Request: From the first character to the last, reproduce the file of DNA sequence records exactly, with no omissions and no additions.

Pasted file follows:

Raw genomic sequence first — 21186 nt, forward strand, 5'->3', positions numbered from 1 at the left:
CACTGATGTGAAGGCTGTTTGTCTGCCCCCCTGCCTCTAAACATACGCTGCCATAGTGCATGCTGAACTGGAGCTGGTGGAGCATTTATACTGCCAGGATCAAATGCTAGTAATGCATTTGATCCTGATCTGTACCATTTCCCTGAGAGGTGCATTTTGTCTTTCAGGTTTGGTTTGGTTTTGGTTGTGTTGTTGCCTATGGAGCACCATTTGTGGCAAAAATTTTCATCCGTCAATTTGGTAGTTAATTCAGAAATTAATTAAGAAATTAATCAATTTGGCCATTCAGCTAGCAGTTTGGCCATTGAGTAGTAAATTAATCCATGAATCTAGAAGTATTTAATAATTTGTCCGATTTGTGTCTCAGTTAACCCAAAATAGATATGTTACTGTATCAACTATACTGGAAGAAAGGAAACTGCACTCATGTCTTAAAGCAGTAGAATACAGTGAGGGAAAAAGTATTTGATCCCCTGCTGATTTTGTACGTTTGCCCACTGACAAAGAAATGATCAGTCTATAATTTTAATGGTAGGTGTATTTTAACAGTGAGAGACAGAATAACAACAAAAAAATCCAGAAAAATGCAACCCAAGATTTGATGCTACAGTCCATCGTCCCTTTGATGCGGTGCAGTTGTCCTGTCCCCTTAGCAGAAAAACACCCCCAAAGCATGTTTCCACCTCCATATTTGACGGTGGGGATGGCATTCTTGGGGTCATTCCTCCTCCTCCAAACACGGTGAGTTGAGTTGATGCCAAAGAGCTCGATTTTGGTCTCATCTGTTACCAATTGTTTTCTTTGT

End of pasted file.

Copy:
Raw genomic sequence first — 21186 nt, forward strand, 5'->3', positions numbered from 1 at the left:
CACTGATGTGAAGGCTGTTTGTCTGCCCCCCTGCCTCTAAACATACGCTGCCATAGTGCATGCTGAACTGGAGCTGGTGGAGCATTTATACTGCCAGGATCAAATGCTAGTAATGCATTTGATCCTGATCTGTACCATTTCCCTGAGAGGTGCATTTTGTCTTTCAGGTTTGGTTTGGTTTTGGTTGTGTTGTTGCCTATGGAGCACCATTTGTGGCAAAAATTTTCATCCGTCAATTTGGTAGTTAATTCAGAAATTAATTAAGAAATTAATCAATTTGGCCATTCAGCTAGCAGTTTGGCCATTGAGTAGTAAATTAATCCATGAATCTAGAAGTATTTAATAATTTGTCCGATTTGTGTCTCAGTTAACCCAAAATAGATATGTTACTGTATCAACTATACTGGAAGAAAGGAAACTGCACTCATGTCTTAAAGCAGTAGAATACAGTGAGGGAAAAAGTATTTGATCCCCTGCTGATTTTGTACGTTTGCCCACTGACAAAGAAATGATCAGTCTATAATTTTAATGGTAGGTGTATTTTAACAGTGAGAGACAGAATAACAACAAAAAAATCCAGAAAAATGCAACCCAAGATTTGATGCTACAGTCCATCGTCCCTTTGATGCGGTGCAGTTGTCCTGTCCCCTTAGCAGAAAAACACCCCCAAAGCATGTTTCCACCTCCATATTTGACGGTGGGGATGGCATTCTTGGGGTCATTCCTCCTCCTCCAAACACGGTGAGTTGAGTTGATGCCAAAGAGCTCGATTTTGGTCTCATCTGTTACCAATTGTTTTCTTTGT